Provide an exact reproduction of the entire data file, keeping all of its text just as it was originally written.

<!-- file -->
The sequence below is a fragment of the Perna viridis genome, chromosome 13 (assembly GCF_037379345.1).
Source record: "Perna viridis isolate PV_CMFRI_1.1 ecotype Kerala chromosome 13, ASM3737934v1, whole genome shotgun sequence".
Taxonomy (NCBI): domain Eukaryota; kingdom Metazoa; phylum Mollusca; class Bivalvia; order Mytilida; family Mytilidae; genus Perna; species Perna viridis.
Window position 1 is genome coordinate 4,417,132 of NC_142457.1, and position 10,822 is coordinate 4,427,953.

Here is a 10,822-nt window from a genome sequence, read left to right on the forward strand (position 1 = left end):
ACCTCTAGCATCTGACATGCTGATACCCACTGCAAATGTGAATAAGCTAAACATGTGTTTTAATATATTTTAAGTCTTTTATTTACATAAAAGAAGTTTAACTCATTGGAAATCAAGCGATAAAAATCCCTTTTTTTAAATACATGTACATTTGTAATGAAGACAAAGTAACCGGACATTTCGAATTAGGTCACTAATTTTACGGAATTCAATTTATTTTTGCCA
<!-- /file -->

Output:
The sequence below is a fragment of the Perna viridis genome, chromosome 13 (assembly GCF_037379345.1).
Source record: "Perna viridis isolate PV_CMFRI_1.1 ecotype Kerala chromosome 13, ASM3737934v1, whole genome shotgun sequence".
Taxonomy (NCBI): domain Eukaryota; kingdom Metazoa; phylum Mollusca; class Bivalvia; order Mytilida; family Mytilidae; genus Perna; species Perna viridis.
Window position 1 is genome coordinate 4,417,132 of NC_142457.1, and position 10,822 is coordinate 4,427,953.

Here is a 10,822-nt window from a genome sequence, read left to right on the forward strand (position 1 = left end):
ACCTCTAGCATCTGACATGCTGATACCCACTGCAAATGTGAATAAGCTAAACATGTGTTTTAATATATTTTAAGTCTTTTATTTACATAAAAGAAGTTTAACTCATTGGAAATCAAGCGATAAAAATCCCTTTTTTTAAATACATGTACATTTGTAATGAAGACAAAGTAACCGGACATTTCGAATTAGGTCACTAATTTTACGGAATTCAATTTATTTTTGCCA